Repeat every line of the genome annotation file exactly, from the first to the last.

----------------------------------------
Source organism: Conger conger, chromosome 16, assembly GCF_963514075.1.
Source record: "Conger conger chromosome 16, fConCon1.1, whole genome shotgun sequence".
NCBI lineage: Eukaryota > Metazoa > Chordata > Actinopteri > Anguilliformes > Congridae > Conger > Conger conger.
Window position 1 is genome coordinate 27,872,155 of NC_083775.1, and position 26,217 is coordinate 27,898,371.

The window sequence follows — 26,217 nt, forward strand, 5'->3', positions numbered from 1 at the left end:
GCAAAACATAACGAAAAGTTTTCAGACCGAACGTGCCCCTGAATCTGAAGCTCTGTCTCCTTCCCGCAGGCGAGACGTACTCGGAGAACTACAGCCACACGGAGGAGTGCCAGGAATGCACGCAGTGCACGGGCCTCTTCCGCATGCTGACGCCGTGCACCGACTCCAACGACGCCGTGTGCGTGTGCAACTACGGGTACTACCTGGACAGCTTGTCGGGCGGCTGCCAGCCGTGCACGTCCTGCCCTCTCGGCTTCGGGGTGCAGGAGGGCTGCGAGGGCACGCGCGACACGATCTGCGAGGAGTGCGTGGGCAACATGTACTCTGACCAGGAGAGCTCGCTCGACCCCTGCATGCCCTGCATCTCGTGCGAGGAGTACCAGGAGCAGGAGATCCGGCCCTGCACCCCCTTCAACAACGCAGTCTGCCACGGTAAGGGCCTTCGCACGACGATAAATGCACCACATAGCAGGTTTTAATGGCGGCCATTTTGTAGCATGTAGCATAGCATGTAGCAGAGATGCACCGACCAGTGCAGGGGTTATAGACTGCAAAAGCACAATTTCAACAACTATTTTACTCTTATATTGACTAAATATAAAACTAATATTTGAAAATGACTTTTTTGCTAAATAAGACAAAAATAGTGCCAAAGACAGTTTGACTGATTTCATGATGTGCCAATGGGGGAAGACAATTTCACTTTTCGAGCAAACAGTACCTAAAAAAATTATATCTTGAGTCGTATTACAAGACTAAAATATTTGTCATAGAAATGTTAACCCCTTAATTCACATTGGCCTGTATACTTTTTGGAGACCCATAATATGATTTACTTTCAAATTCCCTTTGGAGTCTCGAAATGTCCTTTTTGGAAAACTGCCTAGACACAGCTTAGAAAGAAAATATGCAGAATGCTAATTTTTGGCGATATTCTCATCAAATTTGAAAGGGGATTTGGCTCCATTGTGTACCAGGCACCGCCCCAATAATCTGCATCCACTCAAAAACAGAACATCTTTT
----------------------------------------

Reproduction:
Source organism: Conger conger, chromosome 16, assembly GCF_963514075.1.
Source record: "Conger conger chromosome 16, fConCon1.1, whole genome shotgun sequence".
NCBI lineage: Eukaryota > Metazoa > Chordata > Actinopteri > Anguilliformes > Congridae > Conger > Conger conger.
Window position 1 is genome coordinate 27,872,155 of NC_083775.1, and position 26,217 is coordinate 27,898,371.

The window sequence follows — 26,217 nt, forward strand, 5'->3', positions numbered from 1 at the left end:
GCAAAACATAACGAAAAGTTTTCAGACCGAACGTGCCCCTGAATCTGAAGCTCTGTCTCCTTCCCGCAGGCGAGACGTACTCGGAGAACTACAGCCACACGGAGGAGTGCCAGGAATGCACGCAGTGCACGGGCCTCTTCCGCATGCTGACGCCGTGCACCGACTCCAACGACGCCGTGTGCGTGTGCAACTACGGGTACTACCTGGACAGCTTGTCGGGCGGCTGCCAGCCGTGCACGTCCTGCCCTCTCGGCTTCGGGGTGCAGGAGGGCTGCGAGGGCACGCGCGACACGATCTGCGAGGAGTGCGTGGGCAACATGTACTCTGACCAGGAGAGCTCGCTCGACCCCTGCATGCCCTGCATCTCGTGCGAGGAGTACCAGGAGCAGGAGATCCGGCCCTGCACCCCCTTCAACAACGCAGTCTGCCACGGTAAGGGCCTTCGCACGACGATAAATGCACCACATAGCAGGTTTTAATGGCGGCCATTTTGTAGCATGTAGCATAGCATGTAGCAGAGATGCACCGACCAGTGCAGGGGTTATAGACTGCAAAAGCACAATTTCAACAACTATTTTACTCTTATATTGACTAAATATAAAACTAATATTTGAAAATGACTTTTTTGCTAAATAAGACAAAAATAGTGCCAAAGACAGTTTGACTGATTTCATGATGTGCCAATGGGGGAAGACAATTTCACTTTTCGAGCAAACAGTACCTAAAAAAATTATATCTTGAGTCGTATTACAAGACTAAAATATTTGTCATAGAAATGTTAACCCCTTAATTCACATTGGCCTGTATACTTTTTGGAGACCCATAATATGATTTACTTTCAAATTCCCTTTGGAGTCTCGAAATGTCCTTTTTGGAAAACTGCCTAGACACAGCTTAGAAAGAAAATATGCAGAATGCTAATTTTTGGCGATATTCTCATCAAATTTGAAAGGGGATTTGGCTCCATTGTGTACCAGGCACCGCCCCAATAATCTGCATCCACTCAAAAACAGAACATCTTTT